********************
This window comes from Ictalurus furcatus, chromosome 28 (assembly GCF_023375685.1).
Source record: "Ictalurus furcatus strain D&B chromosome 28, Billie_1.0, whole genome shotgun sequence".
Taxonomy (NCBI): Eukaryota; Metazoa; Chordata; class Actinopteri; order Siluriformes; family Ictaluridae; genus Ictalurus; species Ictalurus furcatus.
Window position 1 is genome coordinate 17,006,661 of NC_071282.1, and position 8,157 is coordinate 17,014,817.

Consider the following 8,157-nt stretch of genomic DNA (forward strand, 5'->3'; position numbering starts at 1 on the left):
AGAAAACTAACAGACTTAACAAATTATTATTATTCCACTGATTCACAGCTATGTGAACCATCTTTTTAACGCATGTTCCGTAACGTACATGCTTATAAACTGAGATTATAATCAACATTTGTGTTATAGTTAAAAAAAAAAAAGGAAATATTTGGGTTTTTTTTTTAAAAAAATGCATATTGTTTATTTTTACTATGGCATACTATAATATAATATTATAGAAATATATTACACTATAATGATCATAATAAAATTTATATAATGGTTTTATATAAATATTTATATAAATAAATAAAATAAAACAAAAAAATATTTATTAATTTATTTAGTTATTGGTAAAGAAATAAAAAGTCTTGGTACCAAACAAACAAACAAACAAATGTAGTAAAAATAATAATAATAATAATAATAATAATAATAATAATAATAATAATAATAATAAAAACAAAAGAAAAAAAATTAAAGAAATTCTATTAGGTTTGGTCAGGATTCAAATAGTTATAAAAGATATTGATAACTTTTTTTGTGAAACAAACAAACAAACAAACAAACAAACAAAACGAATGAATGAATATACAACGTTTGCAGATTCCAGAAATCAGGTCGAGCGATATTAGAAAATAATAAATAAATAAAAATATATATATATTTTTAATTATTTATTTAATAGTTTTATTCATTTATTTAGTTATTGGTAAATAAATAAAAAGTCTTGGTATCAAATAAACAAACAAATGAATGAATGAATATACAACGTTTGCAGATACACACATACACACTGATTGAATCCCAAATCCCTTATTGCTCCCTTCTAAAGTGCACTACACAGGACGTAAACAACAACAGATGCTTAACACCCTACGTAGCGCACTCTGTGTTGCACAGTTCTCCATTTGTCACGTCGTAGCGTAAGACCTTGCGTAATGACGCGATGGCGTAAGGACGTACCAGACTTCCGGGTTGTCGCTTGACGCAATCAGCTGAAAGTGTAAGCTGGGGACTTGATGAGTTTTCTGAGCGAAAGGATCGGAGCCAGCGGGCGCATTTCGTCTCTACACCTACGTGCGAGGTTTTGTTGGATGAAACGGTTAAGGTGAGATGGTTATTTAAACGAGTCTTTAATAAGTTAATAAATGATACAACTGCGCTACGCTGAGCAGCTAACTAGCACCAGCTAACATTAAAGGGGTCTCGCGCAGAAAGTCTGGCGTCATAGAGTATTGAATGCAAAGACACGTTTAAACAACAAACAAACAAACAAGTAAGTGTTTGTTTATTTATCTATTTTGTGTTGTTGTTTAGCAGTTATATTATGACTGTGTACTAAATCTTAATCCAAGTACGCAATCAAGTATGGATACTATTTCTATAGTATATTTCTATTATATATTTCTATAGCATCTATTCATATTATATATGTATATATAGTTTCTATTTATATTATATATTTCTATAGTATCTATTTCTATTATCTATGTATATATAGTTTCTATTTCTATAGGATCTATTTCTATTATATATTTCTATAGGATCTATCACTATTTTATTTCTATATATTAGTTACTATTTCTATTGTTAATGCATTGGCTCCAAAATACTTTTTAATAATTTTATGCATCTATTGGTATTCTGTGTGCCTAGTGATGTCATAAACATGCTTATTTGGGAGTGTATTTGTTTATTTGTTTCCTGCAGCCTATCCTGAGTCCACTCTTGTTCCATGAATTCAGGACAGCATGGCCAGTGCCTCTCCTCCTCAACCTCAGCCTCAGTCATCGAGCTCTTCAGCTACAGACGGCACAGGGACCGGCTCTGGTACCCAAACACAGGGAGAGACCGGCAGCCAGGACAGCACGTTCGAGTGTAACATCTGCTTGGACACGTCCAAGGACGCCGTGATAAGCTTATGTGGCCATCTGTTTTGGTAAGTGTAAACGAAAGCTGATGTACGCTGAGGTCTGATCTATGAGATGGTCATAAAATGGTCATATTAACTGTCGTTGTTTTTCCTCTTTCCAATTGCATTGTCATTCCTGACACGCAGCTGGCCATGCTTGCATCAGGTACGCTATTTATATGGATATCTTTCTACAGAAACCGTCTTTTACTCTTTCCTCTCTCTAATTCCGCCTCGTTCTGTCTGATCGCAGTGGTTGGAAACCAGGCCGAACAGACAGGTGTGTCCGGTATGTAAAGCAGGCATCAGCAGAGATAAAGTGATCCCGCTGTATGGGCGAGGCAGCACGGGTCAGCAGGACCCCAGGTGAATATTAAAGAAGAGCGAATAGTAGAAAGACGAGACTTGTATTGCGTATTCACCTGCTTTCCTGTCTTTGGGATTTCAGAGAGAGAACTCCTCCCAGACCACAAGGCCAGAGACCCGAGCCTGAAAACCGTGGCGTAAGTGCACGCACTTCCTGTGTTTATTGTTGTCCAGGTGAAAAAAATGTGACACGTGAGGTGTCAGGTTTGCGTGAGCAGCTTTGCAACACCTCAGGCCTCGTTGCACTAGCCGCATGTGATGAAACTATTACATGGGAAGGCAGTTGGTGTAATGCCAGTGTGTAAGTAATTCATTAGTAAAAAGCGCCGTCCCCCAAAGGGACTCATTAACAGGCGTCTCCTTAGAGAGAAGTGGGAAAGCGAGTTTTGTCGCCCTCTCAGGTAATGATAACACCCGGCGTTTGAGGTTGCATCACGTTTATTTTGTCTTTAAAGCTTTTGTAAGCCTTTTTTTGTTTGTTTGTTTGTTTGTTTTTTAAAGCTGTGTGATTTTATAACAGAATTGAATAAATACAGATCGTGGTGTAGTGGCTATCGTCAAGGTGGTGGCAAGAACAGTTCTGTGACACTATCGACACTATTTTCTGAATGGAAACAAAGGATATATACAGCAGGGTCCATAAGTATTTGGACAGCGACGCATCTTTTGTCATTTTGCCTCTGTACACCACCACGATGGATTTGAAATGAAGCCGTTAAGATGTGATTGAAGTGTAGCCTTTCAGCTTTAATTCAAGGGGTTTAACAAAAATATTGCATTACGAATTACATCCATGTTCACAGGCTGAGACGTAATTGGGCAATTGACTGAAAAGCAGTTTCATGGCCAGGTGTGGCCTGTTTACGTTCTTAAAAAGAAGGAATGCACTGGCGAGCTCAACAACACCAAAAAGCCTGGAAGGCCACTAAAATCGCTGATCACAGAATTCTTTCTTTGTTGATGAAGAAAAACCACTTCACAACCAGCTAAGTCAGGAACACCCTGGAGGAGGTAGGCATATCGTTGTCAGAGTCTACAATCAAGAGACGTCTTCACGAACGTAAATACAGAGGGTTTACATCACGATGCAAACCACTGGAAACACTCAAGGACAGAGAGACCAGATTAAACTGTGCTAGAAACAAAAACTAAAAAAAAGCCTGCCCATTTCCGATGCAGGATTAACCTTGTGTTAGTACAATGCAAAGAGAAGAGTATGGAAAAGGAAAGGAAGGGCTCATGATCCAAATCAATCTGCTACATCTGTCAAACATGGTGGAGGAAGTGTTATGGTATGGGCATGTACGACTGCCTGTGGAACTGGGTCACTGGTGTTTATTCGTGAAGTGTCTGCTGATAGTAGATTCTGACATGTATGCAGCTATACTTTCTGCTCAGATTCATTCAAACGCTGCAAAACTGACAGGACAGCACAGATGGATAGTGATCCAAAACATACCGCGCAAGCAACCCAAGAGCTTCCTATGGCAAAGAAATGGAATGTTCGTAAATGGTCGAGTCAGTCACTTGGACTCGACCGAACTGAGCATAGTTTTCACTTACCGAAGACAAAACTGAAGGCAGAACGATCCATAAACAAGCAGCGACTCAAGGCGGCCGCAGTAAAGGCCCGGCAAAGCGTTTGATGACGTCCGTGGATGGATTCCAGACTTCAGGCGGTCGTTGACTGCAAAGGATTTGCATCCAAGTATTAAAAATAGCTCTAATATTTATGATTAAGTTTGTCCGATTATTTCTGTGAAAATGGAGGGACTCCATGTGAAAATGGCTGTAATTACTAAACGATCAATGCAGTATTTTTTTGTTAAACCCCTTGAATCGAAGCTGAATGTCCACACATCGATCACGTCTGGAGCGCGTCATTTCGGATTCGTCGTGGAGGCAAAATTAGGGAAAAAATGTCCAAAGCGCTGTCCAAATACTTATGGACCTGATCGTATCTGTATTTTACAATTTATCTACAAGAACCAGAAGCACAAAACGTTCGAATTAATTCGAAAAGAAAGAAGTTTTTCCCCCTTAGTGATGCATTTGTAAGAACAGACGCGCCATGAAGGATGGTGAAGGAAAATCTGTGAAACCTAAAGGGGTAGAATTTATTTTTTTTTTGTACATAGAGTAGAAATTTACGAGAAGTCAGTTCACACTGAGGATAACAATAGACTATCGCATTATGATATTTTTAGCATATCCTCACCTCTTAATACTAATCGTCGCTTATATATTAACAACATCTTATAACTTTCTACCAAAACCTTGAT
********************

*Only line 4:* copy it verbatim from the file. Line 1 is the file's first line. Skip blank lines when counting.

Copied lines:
Window position 1 is genome coordinate 17,006,661 of NC_071282.1, and position 8,157 is coordinate 17,014,817.